As World staff writer Randy Krehbiel noted in his analysis of the recently announced state budget plan, there are few winners. There also were few surprises. But are there some lessons? Let’s hope so. Lawmakers attempting to adjourn a week early announced last week they had agreed upon a fiscal 2012 budget of about $6.5 billion, which is about $218 million (or 3.2 percent) below the FY 2011 budget of $6.72 billion. Early estimates put the gap at somewhere around $500 million, but lawmakers were able to limit the impact of the cuts by scaring up $370 million in revenue from existing sources, according to an analysis by the Oklahoma Policy Institute. Was this the best they could do under the circumstances? That’s what lawmakers would have Oklahomans believe. But there’s more to the story, as OK Policy Director David Blatt points out.

Read more from this Tulsa World editorial at

Workers’ compensation overhaul bill unveiled

A 220-page bill overhauling Oklahoma’s workers’ compensation system was unveiled Tuesday to a House committee three days before legislative leaders hope to adjourn this year’s session. Among other things, the bill would for the first time in state history require physicians and the workers’ compensation court to adhere to nationally recognized treatment guidelines. Sullivan said this should limit unnecessary surgeries and significantly reduce medical costs. The bill also would direct the workers’ compensation court administrator to develop a schedule of medical and hospital fees intended to reduce the cost of medical care by 5 percent. The measure also intends to prevent doctor shopping by limiting when an injured worker can change from the treating physician chosen by the employer. If surgery is recommended, the employer would have an automatic right to a second opinion to determine its necessity.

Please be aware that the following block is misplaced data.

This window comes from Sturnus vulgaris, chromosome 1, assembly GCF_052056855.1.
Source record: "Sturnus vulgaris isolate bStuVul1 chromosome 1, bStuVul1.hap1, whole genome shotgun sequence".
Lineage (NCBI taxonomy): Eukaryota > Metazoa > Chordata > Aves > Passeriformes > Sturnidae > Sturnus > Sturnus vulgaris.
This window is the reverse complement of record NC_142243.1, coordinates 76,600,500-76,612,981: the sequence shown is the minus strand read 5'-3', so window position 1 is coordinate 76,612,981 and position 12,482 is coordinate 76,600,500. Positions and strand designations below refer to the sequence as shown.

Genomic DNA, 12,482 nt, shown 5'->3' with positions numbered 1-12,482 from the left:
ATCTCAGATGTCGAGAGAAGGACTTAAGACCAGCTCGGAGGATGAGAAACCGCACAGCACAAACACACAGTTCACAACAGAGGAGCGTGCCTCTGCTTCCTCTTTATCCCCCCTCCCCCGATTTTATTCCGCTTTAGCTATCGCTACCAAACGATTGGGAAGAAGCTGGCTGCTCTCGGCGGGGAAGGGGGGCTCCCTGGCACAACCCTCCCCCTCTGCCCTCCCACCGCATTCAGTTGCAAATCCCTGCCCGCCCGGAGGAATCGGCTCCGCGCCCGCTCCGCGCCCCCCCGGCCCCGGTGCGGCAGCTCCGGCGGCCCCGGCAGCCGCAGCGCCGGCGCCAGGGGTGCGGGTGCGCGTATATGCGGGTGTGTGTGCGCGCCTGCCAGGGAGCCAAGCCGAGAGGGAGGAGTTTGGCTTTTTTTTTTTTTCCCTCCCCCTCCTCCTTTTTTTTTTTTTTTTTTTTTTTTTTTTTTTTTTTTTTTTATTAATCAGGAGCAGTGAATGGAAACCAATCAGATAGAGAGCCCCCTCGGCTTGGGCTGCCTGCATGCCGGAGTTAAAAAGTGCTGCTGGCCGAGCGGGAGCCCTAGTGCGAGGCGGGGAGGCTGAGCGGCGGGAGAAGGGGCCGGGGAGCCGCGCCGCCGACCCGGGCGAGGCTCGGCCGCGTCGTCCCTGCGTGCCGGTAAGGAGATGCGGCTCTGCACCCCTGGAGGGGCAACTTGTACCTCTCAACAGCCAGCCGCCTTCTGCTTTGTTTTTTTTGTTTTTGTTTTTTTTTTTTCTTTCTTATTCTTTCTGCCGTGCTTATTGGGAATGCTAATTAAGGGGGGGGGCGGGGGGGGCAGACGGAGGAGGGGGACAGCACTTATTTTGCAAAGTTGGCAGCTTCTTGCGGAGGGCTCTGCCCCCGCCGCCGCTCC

Read more from this NewsOK article at

Bill allowing schools to eliminate state mandates passes committee

Twenty-four hours after failing to get out of a conference committee a bill allowing schools to eliminate state mandates passes on to the full Senate. The measure got the minimum required signatures thanks to a special guest. Senate Bill 264 received the seventh signature from Speaker of the House Kris Steele who took part in the Conference Committee on Rules Tuesday morning.

Read more from KOSU at

House rejects move to expand attorney-client privilege

The House of Representatives turned down a measure Tuesday that would have expanded the definition of attorney-client privilege as it applies to school boards and other local government entities. By a vote of 64-35, the House rejected a conference committee report for House Bill 1559, which author Fred Jordan, R-Jenks, said would protect government entities from having to disclose confidential information. HB 1559 was opposed by the Oklahoma Press Association, which said the legislation would make it more difficult for members of the public to keep tabs on elected officials.

Read more from this Tulsa World article at

Oklahoma CareerTech educators hope Fallin will veto gun bill

CareerTech leaders who want to stop a proposal to allow guns on their campuses are pinning their hopes on a veto by Gov. Mary Fallin. House Bill 1652 passed the House with a 75-5 vote Tuesday. The measure is expected to pass the Senate on Wednesday. The proposal would allow concealed-weapons licensees to leave their guns inside locked cars on CareerTech campuses or to carry them to other areas with permission of the CareerTech superintendent – the same rules that apply to college campuses.

Read more from this Tulsa World article at

Tulsa transit officials say even a $1M hike won’t offset increasing fuel costs